The US now has over one million confirmed cases of COVID-19. Over 60,000 people have died. Those are shocking numbers, but it does appear that the spread may be slowing down. The doubling time for new cases is now 19 days and for deaths it is 15 days. Let’s hope the first two numbers don’t grow much more and that the last two numbers keep increasing!
So how big is a million? A thousand times a thousand! Does that help? Probably not. If you go to the beach and pour a handful of sand on to your open palm you will have about a million grains in that small heap.
A million seconds is just short of 12 days (60 x 60 x 24 x 12 = 1,036,800).
If you take the thickness of a dollar bill to be 0.0043 inches, then a stack of one million one-dollar bills would be 358 feet high. Sather Tower, aka The Campanile, on the UC Berkeley campus is just over 300 feet tall. The tallest tree in Redwood National Park is about 380 feet tall.
A baseball is between 9 and 9-1/4 inches in diameter. If you laid out one million baseballs end-to-end (I’ll use the larger number) they would stretch 1,752 miles! That’s the distance from San Francisco to Lincoln, Nebraska.
A trip to the moon and back is only about half a million miles. You’d have to make two trips to get your spaceship odometer to cross 1,000,000.
If you lined up a million people shoulder-to-shoulder (let’s say 24 inches apiece) you’d need nearly 400 miles of space.
A million people is 1/340th or about 0.3% of the US population. That doesn’t seem like a lot unless you think about the fact that you easily know 340 people. There’s a good chance you know someone infected by the corona-virus or at least you know someone who knows someone. Two degrees of separation is what they call that. That’s pretty damn close. Certainly if you lived in NYC or LA you’d have a better chance of being personally impacted by this disease. Those of us fortunate to live in a rural area have been somewhat isolated from the pandemic compared to our urban brethren, but we’ve experienced, like them, the economic fallout.
It bears repeating: we are all in this together. My good luck—i.e., my reduced risk compared to family and friends in the metro regions—is not immunity! Much is still unknown and uncertain about COVID-19. It will be hard to make good decisions without good numbers. But good numbers have been really hard to pin down! There seems to be a lack of coordination among the various epidemiological studies. Ideally, each data set would be added to a global repository that everyone could access. That way each new model of the disease can be better than the previous one because it can be updated with the latest information.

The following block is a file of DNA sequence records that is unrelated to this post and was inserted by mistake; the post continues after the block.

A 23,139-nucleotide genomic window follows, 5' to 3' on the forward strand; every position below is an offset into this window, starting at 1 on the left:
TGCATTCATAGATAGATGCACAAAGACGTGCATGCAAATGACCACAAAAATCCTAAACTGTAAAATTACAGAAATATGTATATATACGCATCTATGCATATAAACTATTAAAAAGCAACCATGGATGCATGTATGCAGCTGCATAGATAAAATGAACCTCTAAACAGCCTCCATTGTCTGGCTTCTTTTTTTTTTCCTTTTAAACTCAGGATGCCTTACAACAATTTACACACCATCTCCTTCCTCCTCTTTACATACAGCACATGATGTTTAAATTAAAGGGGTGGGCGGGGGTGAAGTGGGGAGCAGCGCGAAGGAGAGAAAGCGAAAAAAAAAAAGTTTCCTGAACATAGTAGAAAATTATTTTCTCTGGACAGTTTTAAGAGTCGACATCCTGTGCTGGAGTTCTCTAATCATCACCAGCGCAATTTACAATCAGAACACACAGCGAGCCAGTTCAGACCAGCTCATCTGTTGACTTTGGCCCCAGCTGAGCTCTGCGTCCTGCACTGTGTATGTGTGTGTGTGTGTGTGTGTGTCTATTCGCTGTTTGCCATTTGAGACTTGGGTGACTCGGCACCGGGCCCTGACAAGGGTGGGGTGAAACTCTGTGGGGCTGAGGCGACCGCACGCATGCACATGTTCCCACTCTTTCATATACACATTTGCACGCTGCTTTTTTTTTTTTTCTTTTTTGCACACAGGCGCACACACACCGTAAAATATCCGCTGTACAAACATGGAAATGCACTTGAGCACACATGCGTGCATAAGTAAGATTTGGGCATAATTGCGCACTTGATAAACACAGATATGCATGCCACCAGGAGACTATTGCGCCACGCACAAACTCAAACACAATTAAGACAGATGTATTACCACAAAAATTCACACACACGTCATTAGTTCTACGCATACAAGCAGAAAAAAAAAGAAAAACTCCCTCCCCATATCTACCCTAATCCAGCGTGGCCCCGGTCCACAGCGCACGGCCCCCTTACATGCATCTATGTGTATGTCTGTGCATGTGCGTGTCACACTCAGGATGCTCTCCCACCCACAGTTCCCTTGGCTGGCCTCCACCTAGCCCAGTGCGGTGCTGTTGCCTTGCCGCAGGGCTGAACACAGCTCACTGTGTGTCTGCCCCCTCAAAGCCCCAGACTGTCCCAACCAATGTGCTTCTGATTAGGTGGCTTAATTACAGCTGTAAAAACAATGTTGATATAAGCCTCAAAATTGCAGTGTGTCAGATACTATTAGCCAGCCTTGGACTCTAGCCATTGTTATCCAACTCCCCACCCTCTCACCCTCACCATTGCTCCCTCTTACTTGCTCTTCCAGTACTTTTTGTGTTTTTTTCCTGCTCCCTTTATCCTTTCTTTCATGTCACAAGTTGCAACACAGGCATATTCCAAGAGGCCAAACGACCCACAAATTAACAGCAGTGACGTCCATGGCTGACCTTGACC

Scientists and other “experts” have taken a bit of a beating with this pandemic. That’s because all models are wrong. And you have to be wrong a bunch of times before you can get closer to being right. But you have to remember that all models are wrong, so you have to keep adjusting and that means letting go of a lot of previous work and previous assumptions. That’s hard to do. People get invested in their ideas and they are reluctant to part with them. Solving a problem like COVID-19 requires a tremendous amount of intellectual flexibility. You have to be able to see where you were wrong in order to improve your work. The public doesn’t like it when experts are wrong and experts don’t like to be wrong, so people fight over who is “right” because they don’t have the patience to stick with the process. It’s not about who is right or who is wrong. It is about how to work together and build the best knowledge base.
Public policy decisions are political, not scientific, but getting the best information into the hands of the decision-makers still needs to be done. What are the odds of that?
Oh, I can’t resist: a million-to-one!